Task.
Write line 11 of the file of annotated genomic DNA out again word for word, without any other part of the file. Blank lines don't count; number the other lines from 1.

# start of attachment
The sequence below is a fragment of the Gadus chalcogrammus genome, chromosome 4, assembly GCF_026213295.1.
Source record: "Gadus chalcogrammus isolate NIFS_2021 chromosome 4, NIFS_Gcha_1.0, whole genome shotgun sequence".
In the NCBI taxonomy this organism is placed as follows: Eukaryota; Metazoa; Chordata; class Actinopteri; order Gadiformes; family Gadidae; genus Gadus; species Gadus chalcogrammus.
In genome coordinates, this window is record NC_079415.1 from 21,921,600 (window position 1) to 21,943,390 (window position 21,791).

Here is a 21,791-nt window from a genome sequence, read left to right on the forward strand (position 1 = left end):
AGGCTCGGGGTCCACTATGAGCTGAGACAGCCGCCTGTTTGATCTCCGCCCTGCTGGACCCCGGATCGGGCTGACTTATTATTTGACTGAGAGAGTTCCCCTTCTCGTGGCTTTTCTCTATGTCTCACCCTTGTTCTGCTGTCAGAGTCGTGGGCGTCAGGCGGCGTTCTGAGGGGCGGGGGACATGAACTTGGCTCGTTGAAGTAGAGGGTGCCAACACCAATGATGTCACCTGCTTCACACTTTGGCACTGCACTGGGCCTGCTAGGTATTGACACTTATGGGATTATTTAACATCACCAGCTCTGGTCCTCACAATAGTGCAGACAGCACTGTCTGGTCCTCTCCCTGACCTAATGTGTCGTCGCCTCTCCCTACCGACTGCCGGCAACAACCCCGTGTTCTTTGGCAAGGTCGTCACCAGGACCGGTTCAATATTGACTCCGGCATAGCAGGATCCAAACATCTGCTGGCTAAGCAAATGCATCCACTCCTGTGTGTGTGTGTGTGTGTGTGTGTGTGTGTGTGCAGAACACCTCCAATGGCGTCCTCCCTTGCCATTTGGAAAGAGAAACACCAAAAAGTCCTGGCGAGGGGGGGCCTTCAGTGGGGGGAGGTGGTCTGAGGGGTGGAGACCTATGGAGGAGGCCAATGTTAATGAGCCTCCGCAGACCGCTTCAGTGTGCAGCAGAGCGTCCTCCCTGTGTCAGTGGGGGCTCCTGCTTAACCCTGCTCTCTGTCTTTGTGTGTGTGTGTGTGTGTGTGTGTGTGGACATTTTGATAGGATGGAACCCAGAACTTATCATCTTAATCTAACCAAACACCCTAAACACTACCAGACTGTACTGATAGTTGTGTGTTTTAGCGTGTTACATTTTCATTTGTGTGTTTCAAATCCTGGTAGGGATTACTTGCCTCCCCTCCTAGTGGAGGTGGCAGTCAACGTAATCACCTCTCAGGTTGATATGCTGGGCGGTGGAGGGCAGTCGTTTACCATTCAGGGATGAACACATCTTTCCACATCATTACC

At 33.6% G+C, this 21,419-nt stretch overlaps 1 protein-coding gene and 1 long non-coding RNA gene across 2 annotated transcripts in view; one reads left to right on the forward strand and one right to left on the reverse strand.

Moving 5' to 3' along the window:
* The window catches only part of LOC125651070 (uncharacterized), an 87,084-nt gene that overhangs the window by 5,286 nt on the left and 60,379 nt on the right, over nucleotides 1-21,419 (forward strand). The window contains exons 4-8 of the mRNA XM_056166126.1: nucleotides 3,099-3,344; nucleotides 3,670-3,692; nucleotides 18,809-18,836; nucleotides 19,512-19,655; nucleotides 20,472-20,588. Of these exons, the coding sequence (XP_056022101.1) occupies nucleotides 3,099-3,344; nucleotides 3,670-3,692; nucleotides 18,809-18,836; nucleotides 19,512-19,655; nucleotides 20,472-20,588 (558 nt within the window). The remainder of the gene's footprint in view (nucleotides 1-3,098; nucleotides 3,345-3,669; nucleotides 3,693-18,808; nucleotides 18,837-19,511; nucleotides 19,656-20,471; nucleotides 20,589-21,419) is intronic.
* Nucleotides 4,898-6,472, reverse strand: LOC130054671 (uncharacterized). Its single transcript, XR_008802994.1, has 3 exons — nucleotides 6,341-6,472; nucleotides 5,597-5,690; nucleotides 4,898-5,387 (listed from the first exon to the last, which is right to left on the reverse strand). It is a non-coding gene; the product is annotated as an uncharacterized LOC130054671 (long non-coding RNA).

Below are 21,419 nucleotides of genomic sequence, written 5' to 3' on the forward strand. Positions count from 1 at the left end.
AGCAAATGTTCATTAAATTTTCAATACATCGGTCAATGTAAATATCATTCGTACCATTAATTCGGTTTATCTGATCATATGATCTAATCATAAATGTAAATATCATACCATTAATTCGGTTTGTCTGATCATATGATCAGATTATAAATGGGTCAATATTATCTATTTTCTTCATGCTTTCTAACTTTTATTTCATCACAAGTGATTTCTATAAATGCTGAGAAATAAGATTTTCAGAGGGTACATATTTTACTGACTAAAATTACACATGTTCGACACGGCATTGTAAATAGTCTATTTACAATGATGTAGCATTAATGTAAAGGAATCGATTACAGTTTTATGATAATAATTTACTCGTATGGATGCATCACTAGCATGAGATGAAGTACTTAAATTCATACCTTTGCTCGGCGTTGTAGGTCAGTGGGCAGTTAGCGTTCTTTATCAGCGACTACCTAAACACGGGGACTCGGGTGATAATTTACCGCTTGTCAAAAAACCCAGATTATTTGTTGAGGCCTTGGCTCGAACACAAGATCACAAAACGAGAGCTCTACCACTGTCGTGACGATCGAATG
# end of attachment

Below are 21,419 nucleotides of genomic sequence, written 5' to 3' on the forward strand. Positions count from 1 at the left end.